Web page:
Jason Statham’s departure from the moderately successful and cartoonishly fun “Transporter” franchise, as the actor told Vulture this past spring, was purely a business decision. The films’ producers had asked him to sign on for three more films — without seeing a script, Statham said, and for less money for three movies than he normally would get paid for one.

EuropaCorp went ahead and made “The Transporter Refueled” without him, substituting Ed Skrein (“Game of Thrones”) in the role of elite courier Frank Martin. Unsurprisingly, the new movie is a cut-rate affair, with a charisma-free leading man and an inane, slapdash story line.

“Refueled” continues Frank’s adventures as a high-priced deliveryman for sketchy clients. Here, his client and cargo turn out to be three women in identical black dresses and blond wigs who have just robbed a bank. A fourth is guarding Frank’s father (Ray Stevenson), who is being held hostage as leverage, compelling Frank to assist the women in a convoluted revenge scheme against the Eastern European mobster (Radivoje Bukvic) who kidnapped them years ago, forcing them into prostitution.

The four actresses — Loan Chabanol, Tatiana Pajkovic, Wenxia Yu and Gabriella Wright — are, respectively, French, Danish, Chinese and British. Between their heavy accents and Skrein’s pudding-thick Cockney delivery, I could barely discern half the dialogue. Never mind that the bad guys, played by a crew of Russian, Serbian and German performers, are equally unintelligible. Action is the order of the day here, not chitchat. The script, by Adam Cooper, Bill Collage and Luc Besson, is in service of car chases, fight scenes and shootouts, which are filmed with a workmanlike efficiency by Camille Delamarre (“Brick Mansions”).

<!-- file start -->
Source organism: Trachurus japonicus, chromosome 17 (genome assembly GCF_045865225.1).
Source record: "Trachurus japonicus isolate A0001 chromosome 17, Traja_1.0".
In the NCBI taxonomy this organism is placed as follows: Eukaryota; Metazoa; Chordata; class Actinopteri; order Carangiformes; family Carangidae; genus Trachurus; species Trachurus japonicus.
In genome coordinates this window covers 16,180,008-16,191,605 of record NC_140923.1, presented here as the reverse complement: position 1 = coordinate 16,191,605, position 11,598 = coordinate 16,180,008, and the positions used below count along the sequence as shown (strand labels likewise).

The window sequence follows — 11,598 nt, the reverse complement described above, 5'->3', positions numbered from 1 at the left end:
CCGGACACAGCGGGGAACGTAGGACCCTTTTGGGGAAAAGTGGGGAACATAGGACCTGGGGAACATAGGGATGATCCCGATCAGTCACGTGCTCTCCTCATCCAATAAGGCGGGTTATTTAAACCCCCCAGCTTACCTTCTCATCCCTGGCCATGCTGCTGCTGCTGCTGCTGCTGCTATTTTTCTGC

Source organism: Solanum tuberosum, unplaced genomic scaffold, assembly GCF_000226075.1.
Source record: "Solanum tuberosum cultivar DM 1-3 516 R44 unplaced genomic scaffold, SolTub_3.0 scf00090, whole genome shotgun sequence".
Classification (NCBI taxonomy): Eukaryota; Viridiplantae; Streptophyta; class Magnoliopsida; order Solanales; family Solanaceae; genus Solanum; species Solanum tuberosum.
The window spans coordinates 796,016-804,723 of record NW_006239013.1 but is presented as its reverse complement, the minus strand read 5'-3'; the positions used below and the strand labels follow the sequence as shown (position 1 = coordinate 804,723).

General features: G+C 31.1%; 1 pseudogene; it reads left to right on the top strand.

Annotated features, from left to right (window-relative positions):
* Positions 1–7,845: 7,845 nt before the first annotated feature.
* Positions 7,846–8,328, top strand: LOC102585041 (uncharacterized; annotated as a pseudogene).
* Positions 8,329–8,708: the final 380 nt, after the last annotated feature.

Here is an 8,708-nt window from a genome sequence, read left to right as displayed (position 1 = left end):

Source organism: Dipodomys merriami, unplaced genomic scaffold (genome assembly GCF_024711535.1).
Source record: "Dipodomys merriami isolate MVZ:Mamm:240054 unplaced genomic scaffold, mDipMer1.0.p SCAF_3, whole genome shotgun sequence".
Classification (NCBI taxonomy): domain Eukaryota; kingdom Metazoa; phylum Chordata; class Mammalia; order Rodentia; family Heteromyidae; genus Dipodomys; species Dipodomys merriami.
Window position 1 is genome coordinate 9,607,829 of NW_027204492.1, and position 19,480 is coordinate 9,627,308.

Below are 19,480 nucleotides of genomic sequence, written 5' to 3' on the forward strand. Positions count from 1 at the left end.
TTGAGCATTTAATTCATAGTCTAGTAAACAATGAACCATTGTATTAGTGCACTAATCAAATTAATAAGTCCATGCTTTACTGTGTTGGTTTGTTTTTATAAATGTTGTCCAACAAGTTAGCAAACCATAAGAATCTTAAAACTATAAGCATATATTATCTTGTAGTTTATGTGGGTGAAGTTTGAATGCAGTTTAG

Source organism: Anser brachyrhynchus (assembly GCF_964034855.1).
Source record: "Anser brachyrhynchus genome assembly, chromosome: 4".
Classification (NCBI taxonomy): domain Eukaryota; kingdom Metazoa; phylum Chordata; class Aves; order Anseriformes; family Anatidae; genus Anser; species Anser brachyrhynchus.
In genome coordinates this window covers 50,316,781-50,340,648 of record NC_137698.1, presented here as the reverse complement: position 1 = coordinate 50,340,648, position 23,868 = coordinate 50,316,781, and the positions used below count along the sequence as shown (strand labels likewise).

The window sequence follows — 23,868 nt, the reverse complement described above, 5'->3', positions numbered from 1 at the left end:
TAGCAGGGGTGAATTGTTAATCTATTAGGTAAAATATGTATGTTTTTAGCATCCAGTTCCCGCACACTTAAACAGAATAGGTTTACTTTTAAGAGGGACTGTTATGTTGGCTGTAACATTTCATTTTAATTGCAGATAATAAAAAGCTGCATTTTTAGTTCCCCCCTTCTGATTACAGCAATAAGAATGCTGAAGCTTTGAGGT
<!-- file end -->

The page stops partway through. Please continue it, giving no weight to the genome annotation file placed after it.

Most of it is ho-hum, with the exception of a scene in which two people jump from the belly of an airplane that is about to take off into the sun roof of Frank’s car. A short while later, the car goes airborne off a ramp, landing in an airport boarding tunnel. That’s neat.

The first “Transporter” delivered an unexpected kick, courtesy of Statham, who made for a brooding, magnetic — and reliably kinetic — action hero. Skrein is an inferior stand-in, scowling like his predecessor, but lacking Statham’s cool, coiled power. This vehicle may have been filled with gas, but the new driver can’t make it go.

PG-13. At area theaters. Contains action violence, coarse language and sensuality. 96 minutes.